Never was there a couple, as I am informed, who enjoyed a greater degree of happiness than Sir John Augustus Frederick Geoffry Ulric, and his accomplished and fascinating wife, Lady Isabella Ulric. This, however, refers more particularly to the earlier part of their matrimonial existence: I cannot say as much of the after growth of their joys. She, like married women in general, could be amiable if she chose, and certainly possessed some of the requisites of an agreeable wife. She could play delightfully on the harp—sing and dance elegantly ; and had read the best English, French, Spanish, and Italian authors. I might add much more in her favour; but I will wait until the further progress of this history.

My father was fond of travel ; and for one who was so thoroughly English in his habits and manner of thinking, it is somewhat remarkable that he was never known to find fault with the manners and customs of other countries when they differed from those of his own. He cared not if the Persian used his fingers instead of a knife and fork; and had no objections to the seraglio of the Turk. For everything supposed to be ridiculous abroad, he. believed he would have no difficulty in finding a parallel at home. Thus far, at least, he deserved commendation.

Among his amusements were the opera, horseracing, and cards. I know of but one thing, indeed, which he abhorred, and that was learning. Books he considered as so much waste-paper. He had a theory peculiar to himself. He contended that the only true and essential knowledge consisted in a proper understanding of mankind-in being able to comprehend their characters—to study their motives—to dive into the secrets of their very thoughts. I shall not soon forget, young as I was at the time, the solemnity with which he one day spoke on this very important subject.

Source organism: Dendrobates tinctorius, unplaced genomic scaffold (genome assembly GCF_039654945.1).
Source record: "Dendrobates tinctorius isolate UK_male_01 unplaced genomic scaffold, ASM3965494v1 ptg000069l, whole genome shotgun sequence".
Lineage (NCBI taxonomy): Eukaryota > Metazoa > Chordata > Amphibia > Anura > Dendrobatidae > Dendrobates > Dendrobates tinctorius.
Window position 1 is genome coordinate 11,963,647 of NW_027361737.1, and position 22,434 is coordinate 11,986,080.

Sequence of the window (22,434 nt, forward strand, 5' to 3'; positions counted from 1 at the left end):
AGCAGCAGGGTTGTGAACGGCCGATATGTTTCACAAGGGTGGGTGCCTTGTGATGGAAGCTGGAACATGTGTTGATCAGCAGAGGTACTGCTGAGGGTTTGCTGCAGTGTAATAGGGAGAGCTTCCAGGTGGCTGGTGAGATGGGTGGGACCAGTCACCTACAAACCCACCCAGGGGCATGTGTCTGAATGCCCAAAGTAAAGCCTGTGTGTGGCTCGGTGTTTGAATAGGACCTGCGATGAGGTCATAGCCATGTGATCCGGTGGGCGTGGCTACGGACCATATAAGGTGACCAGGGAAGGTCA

“ Books, of themselves," said he, "are of but little value. We must learn to think-to reason—to analyze. We may avail ourselves of the opinions of men, as they are presented to us on paper; but we are in danger of confounding the good with the evil; and sometimes choose the latter, while we reject the former. Every young gentleman

should be able to read an advertisement, and scrawl a letter to his mistress. Beyond this, I know not that he would be benefited by an education. I heard it stated some time since at one of our Clubs, that the great Doctor Johnson quarrelled with a man because he asked him a question about the Punic war. Here is an illustration of


doctrine -clearly showing that there is no necessity for burdening the mind with such useless lore. People of every age, and in every country, with a trifling difference in their manners, customs, and forms of government, are essentially the same; therefore, history is merely useful, as is an almanac, to be referred to occasionally; for there are none who would wish to charge their memory with these things, unless it be the pedagogue or antiquary.

“As to novels, I can only say that they are destructive of all virtue and morality. The women, unfortunately—both young and old—are more particularly influenced by these pernicious productions. They grow so nervous, that they faint at the breaking of a teapot; or so ethereal, that they scarcely believe themselves inhabitants of the earth.

"I do not wish, however, entirely to discourage a disposition to become acquainted with books; the refinement of the age in some measure requires it ; (refinement! they call it) I desire, more especially,